While this article will focus mainly on comic/anime-themed events – because of the subject matter and because these appear to be the most popular – there are numerous themes and genres that can inspire cons. The Oklahoma City Downtown Library held a Steampunk 101 Mini-Con in September 2012, while the Austin Public Library held a series of mini-cons in conjunction with their 2012 summer reading program, including the RoboCon, FracnFairyCon (based around fractured fairy tales), and ApocaCon, which focused on apocalyptic/zombie fiction.

Having an overall theme for each con isn't necessary – and often the genre is good enough – but some have used themes to give each con its own unique style.

Kat Kan with the Black Terror; photo courtesy Kat KanAt their most recent Creative Con, the Bay County Public Library in Panama City, Florida, focused on comics and education, and brought in paid guests Chris Schweizer (creator of the Crogan's Adventures series) and Dr. Katie Monnin giving presentations. The Harford County Public Library's Aberdeen branch in Aberdeen, Maryland, highlighted American and Japanese style comics last year, while this year the focus was science fiction and fantasy.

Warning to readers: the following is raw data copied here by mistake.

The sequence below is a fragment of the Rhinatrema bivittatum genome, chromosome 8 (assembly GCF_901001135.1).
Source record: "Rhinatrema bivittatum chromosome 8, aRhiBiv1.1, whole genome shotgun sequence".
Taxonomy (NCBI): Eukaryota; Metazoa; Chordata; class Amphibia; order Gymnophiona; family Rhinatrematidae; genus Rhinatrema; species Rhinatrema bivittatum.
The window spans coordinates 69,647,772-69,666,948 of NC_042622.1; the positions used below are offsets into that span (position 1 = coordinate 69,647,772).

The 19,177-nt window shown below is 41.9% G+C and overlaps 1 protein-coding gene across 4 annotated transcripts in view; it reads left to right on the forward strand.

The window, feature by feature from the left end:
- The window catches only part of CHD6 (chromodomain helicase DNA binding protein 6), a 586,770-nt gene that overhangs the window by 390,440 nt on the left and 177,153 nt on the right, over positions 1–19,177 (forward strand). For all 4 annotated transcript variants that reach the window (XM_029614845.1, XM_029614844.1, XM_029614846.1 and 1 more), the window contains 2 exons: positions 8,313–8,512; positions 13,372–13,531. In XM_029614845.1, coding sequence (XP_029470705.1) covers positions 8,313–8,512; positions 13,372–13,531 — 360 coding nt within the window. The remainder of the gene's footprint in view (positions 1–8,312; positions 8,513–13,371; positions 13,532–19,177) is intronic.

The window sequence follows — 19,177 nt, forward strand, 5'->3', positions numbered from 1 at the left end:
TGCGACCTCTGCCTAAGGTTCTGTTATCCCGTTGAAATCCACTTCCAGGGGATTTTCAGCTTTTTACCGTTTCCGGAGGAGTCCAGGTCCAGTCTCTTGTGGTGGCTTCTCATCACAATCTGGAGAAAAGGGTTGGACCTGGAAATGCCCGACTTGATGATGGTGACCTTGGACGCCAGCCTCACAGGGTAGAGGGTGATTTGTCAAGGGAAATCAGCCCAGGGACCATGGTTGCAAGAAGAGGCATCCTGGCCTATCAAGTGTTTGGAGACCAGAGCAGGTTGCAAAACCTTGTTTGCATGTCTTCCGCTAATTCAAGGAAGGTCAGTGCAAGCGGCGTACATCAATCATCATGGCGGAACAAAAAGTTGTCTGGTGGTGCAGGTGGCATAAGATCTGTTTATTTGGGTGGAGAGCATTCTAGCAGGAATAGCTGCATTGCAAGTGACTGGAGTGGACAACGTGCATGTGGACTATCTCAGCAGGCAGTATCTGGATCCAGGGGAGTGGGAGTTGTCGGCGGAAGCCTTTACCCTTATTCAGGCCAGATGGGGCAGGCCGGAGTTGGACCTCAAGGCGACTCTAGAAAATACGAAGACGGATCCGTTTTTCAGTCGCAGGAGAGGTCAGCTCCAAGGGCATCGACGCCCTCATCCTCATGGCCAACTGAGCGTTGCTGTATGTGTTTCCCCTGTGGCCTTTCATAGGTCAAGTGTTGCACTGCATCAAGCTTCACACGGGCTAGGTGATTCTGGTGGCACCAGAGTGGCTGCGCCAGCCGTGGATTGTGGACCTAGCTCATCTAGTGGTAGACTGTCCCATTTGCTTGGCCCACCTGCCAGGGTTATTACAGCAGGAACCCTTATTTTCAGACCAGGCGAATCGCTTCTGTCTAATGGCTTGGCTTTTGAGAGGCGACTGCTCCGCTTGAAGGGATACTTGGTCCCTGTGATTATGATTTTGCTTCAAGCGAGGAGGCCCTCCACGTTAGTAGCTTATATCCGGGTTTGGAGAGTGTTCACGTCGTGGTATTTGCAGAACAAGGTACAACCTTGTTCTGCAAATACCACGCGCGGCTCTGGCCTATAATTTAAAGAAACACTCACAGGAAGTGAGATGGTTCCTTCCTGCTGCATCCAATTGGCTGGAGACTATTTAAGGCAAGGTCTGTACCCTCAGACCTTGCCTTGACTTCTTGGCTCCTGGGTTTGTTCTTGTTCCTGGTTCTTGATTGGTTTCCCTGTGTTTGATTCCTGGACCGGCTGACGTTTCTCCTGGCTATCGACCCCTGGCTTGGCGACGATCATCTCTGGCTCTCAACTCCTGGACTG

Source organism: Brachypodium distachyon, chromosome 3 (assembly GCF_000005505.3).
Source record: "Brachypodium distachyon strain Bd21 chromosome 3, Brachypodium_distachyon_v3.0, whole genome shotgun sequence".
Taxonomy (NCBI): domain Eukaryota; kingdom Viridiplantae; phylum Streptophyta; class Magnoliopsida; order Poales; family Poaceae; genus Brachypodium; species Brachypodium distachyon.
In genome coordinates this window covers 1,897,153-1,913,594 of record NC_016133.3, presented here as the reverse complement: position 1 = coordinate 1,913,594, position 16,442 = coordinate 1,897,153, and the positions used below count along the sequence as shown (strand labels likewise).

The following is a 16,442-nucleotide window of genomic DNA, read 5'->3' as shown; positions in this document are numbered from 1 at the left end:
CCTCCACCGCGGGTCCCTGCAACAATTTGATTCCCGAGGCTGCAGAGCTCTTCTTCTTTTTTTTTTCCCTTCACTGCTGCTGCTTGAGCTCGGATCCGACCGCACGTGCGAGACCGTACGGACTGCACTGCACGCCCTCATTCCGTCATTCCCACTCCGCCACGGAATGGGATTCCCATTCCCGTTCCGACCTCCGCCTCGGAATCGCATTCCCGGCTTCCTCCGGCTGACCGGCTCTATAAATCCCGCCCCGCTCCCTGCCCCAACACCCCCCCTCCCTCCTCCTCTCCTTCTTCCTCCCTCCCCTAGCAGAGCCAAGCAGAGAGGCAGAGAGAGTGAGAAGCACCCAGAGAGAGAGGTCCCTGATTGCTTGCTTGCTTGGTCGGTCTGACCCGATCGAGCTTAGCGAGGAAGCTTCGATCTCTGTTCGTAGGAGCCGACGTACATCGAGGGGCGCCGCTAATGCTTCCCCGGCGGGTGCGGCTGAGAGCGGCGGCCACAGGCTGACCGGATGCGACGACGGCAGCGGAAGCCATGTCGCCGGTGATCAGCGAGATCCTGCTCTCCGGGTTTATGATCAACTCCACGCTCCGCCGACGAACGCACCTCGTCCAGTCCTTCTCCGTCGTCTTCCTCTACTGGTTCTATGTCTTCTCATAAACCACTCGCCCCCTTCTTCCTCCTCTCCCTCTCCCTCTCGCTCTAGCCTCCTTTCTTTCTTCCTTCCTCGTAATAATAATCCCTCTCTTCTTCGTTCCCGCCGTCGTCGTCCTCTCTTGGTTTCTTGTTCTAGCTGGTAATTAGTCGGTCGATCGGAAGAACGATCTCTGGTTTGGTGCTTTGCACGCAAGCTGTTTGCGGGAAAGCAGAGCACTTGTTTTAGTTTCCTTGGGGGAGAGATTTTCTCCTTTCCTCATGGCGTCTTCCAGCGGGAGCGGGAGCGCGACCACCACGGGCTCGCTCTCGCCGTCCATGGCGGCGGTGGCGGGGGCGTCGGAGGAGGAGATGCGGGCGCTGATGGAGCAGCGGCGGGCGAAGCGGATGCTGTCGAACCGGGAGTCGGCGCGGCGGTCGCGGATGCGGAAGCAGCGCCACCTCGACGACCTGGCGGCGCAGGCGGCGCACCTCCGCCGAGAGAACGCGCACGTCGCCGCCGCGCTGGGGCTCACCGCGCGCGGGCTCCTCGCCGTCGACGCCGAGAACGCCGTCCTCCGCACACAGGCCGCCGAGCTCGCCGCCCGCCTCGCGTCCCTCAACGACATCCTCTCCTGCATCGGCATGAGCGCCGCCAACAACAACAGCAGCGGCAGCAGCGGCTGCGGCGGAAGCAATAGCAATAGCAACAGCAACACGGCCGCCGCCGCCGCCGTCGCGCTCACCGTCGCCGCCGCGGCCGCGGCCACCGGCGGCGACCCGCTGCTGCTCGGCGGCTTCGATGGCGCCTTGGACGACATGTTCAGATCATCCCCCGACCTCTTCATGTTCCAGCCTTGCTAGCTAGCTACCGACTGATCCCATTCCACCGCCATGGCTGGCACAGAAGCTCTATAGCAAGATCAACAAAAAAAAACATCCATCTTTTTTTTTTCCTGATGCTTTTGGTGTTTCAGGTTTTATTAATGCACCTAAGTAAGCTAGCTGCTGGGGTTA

Anime and comic conventions tend to have staple events which can help in designing an entertaining con for the library. Artist alleys (where comic creators show their work) and cosplay (where con-goers dress in often elaborate costumes based on their favorite characters) are ubiquitous at cons, and can be easily replicated for mini-cons. Another very popular event for artists is the art demonstration, where they give "how-to" lessons on drawing, inking, and other comic-making techniques.

Cons also offer the library a chance to show off their graphic novel collections. All of the libraries BookShelf spoke with created special displays with their graphic novels to highlight the cons, both before and during the events. One method was to collect their "how to draw" volumes together near the art demonstration and workshop tables.